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Yes, an officer can legally do this even without getting a warrant.
When an officer stops a car for any legal reason, he or she can seize anything (anything illegal, of course) that is in plain view in the car. Once the car has been stopped for a legal reason, the officer must be able to seize evidence of illegal activity even without a warrant. There are two reasons for this. First, the evidence is in plain sight so no search of the car has been conducted. Second, the person who got stopped could easily destroy the evidence if the officer went off to get a warrant.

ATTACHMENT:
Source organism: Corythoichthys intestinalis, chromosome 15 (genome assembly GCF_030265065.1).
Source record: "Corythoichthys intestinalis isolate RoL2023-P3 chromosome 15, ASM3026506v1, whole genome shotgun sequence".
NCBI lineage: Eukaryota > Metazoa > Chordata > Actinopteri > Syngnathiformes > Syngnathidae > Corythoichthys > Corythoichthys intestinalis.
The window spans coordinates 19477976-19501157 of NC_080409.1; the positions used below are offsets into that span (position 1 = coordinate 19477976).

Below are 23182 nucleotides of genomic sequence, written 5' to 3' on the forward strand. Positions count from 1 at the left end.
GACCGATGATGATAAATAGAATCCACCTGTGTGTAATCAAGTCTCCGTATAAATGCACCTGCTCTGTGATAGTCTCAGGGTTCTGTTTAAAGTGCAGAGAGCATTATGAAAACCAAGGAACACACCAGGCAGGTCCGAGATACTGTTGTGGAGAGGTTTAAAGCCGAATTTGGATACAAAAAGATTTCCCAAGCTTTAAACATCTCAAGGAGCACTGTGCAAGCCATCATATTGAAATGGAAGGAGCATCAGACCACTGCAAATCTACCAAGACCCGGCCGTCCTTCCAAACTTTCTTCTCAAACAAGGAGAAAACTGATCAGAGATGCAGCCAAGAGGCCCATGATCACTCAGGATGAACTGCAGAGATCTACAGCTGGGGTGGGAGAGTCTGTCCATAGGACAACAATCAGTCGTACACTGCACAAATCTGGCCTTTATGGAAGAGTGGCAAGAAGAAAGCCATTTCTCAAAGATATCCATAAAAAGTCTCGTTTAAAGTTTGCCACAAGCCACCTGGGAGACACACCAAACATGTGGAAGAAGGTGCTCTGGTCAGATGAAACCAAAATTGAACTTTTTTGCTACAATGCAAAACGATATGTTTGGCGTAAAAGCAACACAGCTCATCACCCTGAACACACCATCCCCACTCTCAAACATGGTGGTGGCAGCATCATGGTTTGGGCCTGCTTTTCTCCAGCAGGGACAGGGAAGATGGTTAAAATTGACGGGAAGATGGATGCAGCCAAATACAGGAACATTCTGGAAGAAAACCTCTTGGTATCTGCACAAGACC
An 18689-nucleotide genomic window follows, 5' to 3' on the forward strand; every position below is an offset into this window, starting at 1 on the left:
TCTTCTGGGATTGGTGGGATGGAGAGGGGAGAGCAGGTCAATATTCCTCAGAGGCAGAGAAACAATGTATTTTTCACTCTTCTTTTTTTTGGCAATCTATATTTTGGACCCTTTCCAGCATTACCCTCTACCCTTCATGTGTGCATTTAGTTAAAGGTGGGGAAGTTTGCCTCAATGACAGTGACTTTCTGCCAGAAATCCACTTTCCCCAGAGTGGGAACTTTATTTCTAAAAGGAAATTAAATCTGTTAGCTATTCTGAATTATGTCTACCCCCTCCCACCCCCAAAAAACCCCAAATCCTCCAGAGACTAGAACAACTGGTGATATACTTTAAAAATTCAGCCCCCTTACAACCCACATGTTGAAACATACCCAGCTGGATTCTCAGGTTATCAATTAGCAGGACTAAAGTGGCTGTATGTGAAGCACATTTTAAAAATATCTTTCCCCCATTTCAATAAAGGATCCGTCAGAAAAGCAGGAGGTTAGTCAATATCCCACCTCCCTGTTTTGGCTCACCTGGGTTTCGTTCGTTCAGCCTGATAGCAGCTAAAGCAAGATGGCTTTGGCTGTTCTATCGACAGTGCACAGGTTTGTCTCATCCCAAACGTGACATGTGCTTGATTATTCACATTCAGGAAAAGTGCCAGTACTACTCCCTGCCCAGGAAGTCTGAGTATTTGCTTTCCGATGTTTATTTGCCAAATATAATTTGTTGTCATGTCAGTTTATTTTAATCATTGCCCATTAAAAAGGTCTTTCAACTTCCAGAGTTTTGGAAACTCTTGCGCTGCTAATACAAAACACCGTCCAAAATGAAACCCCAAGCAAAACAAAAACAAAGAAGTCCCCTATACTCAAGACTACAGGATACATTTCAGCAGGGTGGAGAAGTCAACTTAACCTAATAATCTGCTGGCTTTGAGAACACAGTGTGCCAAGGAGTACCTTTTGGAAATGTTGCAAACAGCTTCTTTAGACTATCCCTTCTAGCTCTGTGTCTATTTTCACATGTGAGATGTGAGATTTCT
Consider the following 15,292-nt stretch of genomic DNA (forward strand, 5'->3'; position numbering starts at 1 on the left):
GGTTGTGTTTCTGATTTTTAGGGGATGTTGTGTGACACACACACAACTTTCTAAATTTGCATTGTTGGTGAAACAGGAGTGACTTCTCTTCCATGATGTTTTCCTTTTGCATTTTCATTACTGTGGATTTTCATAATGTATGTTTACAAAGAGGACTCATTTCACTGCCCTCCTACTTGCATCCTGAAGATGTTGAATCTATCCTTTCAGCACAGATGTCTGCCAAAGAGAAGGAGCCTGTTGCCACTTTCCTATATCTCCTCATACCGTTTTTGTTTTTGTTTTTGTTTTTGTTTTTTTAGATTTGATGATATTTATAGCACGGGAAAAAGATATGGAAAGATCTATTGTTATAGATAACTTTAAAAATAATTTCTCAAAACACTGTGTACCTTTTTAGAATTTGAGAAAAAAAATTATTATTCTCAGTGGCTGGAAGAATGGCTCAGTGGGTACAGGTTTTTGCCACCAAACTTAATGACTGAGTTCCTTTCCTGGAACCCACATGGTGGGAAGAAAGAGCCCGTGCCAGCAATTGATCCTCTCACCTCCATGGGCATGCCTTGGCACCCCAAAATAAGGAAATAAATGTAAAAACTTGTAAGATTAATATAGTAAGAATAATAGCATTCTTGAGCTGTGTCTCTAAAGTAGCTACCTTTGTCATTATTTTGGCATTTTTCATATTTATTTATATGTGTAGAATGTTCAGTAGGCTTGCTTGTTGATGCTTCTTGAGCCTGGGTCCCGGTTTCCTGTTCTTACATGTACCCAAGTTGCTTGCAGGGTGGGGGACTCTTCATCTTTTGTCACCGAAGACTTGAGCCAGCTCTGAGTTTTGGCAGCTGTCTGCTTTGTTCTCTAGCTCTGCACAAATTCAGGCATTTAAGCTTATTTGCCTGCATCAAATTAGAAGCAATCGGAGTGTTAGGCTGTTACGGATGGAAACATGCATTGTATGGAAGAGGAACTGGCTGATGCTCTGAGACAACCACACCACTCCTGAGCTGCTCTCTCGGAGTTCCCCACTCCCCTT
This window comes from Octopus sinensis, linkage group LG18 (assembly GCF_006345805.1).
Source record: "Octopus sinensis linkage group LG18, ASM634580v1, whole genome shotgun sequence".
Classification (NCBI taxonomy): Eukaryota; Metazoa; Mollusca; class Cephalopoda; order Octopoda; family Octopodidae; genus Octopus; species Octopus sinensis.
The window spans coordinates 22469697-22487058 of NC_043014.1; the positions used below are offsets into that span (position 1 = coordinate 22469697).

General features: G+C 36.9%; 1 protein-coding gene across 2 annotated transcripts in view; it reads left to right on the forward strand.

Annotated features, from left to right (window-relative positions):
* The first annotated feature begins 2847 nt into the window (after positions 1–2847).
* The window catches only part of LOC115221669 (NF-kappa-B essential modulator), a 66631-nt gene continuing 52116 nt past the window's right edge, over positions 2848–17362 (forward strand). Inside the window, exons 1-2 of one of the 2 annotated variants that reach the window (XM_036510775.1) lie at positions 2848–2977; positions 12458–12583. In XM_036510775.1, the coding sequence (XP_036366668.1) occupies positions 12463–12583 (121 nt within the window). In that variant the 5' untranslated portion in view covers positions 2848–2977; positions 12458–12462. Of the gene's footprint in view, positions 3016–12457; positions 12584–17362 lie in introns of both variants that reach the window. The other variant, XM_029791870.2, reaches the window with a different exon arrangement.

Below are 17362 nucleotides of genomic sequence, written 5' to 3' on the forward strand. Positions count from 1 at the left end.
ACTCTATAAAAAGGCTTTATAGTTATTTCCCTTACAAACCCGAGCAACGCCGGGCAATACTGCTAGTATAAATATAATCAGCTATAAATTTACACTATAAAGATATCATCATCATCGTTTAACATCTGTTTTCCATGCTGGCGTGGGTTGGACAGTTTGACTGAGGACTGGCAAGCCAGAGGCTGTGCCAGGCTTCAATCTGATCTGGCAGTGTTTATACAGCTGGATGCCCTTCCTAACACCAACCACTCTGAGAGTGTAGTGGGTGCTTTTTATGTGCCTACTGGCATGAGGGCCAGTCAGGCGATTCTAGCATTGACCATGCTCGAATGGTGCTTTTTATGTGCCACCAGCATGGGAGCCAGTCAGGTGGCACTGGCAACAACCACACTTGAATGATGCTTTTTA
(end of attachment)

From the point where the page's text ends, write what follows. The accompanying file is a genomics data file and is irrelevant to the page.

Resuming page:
As stated in the link, yes. Although a search or seizure conducted without prior judicial authorization is "presumptively UNreasonable", there are noted exceptions.
If such is conducted without a warrant, then the govt. has the burden of demonstrating it falls into one of the exceptions.
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